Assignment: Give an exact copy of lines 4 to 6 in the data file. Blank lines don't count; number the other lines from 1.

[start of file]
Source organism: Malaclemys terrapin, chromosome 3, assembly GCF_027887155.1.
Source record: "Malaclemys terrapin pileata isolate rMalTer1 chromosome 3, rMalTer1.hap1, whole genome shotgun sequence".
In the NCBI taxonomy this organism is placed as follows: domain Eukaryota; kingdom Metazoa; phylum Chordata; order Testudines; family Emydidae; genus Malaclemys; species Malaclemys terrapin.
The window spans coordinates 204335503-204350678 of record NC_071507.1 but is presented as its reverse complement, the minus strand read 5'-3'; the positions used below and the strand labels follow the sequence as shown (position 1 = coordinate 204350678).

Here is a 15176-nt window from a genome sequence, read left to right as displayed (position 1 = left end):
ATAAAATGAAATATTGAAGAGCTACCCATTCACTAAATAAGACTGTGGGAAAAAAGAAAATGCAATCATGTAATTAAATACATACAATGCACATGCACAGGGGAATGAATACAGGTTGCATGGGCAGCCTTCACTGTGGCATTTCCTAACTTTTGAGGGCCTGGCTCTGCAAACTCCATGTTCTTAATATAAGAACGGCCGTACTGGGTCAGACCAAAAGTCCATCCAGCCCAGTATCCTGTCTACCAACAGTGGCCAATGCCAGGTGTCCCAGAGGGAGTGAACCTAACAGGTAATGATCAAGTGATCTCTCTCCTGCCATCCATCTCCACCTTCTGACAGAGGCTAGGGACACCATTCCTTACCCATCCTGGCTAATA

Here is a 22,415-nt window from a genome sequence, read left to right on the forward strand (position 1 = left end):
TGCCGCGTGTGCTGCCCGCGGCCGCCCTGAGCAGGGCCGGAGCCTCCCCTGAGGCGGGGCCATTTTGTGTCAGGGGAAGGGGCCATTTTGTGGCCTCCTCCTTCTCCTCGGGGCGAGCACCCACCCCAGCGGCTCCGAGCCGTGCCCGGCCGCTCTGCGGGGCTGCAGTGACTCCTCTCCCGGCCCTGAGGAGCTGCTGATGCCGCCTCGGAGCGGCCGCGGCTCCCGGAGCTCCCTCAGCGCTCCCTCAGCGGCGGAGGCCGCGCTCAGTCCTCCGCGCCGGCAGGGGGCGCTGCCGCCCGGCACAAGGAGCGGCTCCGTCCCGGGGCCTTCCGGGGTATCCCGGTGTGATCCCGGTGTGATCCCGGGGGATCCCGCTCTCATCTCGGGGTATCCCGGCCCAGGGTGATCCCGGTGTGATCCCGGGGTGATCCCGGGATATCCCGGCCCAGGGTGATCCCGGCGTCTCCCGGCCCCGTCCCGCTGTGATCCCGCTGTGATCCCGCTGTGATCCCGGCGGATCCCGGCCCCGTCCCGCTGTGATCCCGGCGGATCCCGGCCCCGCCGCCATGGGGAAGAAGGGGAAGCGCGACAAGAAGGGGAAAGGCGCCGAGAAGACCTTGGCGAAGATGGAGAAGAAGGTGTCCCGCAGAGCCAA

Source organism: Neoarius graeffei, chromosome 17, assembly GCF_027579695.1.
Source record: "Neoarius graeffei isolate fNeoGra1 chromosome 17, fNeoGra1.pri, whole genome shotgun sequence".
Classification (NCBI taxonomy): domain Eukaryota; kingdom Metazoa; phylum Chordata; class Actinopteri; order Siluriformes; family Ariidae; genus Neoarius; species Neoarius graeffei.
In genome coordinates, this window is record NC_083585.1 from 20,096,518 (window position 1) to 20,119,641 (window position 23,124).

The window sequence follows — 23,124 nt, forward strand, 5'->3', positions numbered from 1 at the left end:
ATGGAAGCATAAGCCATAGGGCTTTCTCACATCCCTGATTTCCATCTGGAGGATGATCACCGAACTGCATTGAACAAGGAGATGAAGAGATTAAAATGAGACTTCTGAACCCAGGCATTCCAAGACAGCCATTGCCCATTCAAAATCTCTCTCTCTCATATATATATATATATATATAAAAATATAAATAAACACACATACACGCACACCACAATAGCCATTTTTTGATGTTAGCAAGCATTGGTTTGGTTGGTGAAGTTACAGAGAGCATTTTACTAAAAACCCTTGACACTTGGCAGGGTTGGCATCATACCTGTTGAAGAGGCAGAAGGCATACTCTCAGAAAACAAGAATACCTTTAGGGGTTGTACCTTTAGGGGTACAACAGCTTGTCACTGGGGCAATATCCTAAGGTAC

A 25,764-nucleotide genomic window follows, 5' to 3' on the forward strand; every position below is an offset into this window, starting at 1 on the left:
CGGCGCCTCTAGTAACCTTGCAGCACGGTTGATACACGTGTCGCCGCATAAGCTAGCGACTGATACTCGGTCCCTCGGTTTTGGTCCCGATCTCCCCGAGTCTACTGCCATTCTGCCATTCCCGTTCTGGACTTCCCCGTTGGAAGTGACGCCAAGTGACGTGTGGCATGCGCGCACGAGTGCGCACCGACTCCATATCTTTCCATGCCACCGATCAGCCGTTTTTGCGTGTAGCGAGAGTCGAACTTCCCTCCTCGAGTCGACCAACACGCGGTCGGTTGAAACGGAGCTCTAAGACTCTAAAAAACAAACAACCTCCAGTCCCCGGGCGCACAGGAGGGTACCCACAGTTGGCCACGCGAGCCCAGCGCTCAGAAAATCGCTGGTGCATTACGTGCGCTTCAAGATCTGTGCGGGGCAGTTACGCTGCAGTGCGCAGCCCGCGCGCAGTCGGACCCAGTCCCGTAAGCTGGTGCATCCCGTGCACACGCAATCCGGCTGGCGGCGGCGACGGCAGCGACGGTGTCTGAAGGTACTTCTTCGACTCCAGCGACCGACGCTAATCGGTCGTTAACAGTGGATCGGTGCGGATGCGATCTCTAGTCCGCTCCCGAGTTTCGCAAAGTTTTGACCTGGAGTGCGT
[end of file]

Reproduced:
The window spans coordinates 204335503-204350678 of record NC_071507.1 but is presented as its reverse complement, the minus strand read 5'-3'; the positions used below and the strand labels follow the sequence as shown (position 1 = coordinate 204350678).

Here is a 15176-nt window from a genome sequence, read left to right as displayed (position 1 = left end):
ATAAAATGAAATATTGAAGAGCTACCCATTCACTAAATAAGACTGTGGGAAAAAAGAAAATGCAATCATGTAATTAAATACATACAATGCACATGCACAGGGGAATGAATACAGGTTGCATGGGCAGCCTTCACTGTGGCATTTCCTAACTTTTGAGGGCCTGGCTCTGCAAACTCCATGTTCTTAATATAAGAACGGCCGTACTGGGTCAGACCAAAAGTCCATCCAGCCCAGTATCCTGTCTACCAACAGTGGCCAATGCCAGGTGTCCCAGAGGGAGTGAACCTAACAGGTAATGATCAAGTGATCTCTCTCCTGCCATCCATCTCCACCTTCTGACAGAGGCTAGGGACACCATTCCTTACCCATCCTGGCTAATA